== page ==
A practical example of a need is the one felt in the field of portable telephones where the interface manager or else the owner of the electronic service center would like to be able to count down prepaid units in users' chip cards, somewhat as is done for public telephones. Now, in present-day portable telephone sets, the interfaces are not provided, in their operating system, with a set of instructions that enables this countdown or reverse counting operation. This will be the case at a later date. The problem to be resolved in this particular case, therefore, is that of carrying out a countdown in the chip card, with an interface that is not provided with means for this purpose, of the countdown pulses that would be sent by a telephone electronic service center. The difficulty of the problem can clearly be seen.
An object of the invention is to find a solution to this problem and to propose far greater flexibility of use of the interfaces or operating terminals. Several approaches may be envisaged. It is possible, notably, to define a "universal" mechanism that enables the terminals to be managed transparently from the electronic service center. For this purpose, it would be necessary to equip every existing terminal with this new mechanism. This approach is therefore an unrealistic one. The approach envisaged in the invention does not call for any modification of the terminal, and only uses resources of this terminal that are already available. These resources are either procedures available from the electronic service center or card instructions (these cards being fitted into the terminal) controlled from the electronic service center that enable data elements to be conveyed through the terminal up to the card. Furthermore, according to the invention, these terminals will themselves have the simplest possible operating system which, ultimately, will not even need to be constantly updated.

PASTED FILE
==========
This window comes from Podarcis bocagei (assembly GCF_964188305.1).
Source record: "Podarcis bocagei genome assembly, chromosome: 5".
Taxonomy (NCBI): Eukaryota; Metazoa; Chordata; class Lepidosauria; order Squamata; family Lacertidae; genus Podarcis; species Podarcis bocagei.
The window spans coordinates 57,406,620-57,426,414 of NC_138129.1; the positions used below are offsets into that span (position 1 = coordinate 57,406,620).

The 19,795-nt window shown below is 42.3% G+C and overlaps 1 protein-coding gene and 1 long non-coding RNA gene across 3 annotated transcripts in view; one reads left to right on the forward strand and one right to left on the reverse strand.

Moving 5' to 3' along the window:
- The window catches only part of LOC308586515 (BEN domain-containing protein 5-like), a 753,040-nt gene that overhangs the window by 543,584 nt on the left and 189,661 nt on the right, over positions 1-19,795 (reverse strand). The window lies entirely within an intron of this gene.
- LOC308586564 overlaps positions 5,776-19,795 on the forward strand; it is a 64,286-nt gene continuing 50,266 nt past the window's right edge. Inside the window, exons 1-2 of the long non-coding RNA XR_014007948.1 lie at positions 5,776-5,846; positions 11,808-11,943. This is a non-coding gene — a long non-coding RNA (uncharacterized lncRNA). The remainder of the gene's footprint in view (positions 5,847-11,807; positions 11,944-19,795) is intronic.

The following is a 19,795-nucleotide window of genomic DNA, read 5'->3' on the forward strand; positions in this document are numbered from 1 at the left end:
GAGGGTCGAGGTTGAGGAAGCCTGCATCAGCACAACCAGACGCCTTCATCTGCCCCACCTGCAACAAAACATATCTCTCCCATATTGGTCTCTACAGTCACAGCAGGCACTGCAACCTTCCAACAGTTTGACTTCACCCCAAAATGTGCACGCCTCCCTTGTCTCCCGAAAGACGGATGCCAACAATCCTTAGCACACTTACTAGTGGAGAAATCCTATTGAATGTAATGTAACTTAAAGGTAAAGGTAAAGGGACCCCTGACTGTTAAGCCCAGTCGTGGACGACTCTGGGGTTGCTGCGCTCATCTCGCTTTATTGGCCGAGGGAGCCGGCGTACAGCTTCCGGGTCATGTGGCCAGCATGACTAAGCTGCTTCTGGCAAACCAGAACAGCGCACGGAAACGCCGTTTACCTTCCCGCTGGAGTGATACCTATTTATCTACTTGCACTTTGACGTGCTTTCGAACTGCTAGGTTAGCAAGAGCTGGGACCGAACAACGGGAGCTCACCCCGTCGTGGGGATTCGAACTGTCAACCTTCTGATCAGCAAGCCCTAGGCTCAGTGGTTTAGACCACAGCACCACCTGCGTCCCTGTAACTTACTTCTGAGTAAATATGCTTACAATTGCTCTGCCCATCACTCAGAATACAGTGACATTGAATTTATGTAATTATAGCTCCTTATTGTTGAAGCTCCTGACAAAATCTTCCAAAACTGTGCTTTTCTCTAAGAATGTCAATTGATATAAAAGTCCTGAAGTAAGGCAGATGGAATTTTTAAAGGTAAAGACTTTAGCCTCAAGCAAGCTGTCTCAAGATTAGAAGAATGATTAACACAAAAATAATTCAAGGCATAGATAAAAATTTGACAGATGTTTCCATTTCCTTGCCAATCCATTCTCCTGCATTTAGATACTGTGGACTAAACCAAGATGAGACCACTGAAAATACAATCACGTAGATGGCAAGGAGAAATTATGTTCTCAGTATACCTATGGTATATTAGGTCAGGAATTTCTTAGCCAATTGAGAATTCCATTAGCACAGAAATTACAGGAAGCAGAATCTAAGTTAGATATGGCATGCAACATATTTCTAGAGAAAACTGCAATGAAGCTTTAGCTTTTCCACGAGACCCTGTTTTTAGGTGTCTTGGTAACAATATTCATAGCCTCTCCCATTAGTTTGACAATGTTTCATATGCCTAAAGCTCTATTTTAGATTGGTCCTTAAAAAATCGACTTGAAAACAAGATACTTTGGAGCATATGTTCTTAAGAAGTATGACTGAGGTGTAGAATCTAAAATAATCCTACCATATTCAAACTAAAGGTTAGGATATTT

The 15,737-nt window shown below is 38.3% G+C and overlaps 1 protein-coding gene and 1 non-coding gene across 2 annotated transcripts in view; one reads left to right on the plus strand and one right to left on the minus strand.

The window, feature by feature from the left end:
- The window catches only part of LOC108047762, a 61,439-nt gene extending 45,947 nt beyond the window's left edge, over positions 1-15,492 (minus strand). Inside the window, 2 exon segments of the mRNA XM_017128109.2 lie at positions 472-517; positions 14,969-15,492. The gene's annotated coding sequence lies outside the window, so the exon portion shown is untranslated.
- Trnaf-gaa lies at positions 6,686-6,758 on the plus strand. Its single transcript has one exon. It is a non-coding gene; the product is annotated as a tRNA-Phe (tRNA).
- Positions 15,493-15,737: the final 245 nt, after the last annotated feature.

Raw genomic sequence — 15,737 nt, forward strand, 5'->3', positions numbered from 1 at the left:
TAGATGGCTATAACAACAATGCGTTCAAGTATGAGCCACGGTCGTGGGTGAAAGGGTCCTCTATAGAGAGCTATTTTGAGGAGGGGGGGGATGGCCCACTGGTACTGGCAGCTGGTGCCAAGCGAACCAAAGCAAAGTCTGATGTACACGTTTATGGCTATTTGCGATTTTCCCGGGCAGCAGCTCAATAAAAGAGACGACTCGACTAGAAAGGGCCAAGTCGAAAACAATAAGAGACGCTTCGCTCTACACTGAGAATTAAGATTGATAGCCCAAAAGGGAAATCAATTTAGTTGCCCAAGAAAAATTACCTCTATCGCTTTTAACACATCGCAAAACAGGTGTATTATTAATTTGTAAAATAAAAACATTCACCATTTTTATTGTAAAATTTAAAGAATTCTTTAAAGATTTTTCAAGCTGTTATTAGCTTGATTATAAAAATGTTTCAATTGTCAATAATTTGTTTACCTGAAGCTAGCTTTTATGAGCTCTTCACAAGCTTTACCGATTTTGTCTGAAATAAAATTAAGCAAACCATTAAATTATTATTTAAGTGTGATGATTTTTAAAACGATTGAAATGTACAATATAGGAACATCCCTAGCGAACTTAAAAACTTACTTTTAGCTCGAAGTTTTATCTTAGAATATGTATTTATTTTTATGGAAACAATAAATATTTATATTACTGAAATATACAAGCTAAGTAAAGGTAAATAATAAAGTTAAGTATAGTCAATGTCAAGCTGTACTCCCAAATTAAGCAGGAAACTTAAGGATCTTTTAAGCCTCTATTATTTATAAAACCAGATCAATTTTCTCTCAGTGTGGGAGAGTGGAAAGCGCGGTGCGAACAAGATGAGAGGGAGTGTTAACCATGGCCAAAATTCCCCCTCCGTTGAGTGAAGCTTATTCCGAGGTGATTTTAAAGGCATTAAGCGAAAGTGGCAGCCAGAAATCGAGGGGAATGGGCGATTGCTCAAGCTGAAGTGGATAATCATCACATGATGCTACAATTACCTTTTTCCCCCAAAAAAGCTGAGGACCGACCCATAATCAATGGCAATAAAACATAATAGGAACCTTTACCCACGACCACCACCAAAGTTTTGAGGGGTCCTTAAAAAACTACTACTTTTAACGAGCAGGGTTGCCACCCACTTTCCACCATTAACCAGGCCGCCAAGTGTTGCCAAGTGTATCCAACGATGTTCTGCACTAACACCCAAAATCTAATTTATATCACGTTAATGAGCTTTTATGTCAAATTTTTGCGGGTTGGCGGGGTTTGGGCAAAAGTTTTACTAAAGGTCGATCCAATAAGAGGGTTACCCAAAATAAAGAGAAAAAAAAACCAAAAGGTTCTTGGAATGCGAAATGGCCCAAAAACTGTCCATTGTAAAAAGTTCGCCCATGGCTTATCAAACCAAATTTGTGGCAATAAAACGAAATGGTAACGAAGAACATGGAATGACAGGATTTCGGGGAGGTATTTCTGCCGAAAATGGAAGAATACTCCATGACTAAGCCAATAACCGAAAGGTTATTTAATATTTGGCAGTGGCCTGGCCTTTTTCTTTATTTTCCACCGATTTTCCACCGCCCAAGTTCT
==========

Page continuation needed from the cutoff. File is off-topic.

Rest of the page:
The idea of the invention entails the use, in the operating system of the interfaces, of a minimum set of instructions or even an existing procedure from the existing set of instructions. This set or this procedure is used to cause the designating, in a reserved zone of the memory of the chip, of an instruction of a complementary set, or extended set. This complementary instruction is then carried out either by the microprocessor of the chip card or by the microprocessor of the interface, these microprocessors acting on the designated peripherals. They prompt, for example, a display of information elements on a screen of the interface, a counting down of prepaid units in a memory of the chip card, a dispatching, to the electronic service center, of a report relating to the chip card and/or to the call in progress (notably for purposes of billing related to transmission times) or an invalidation of the chip card, etc.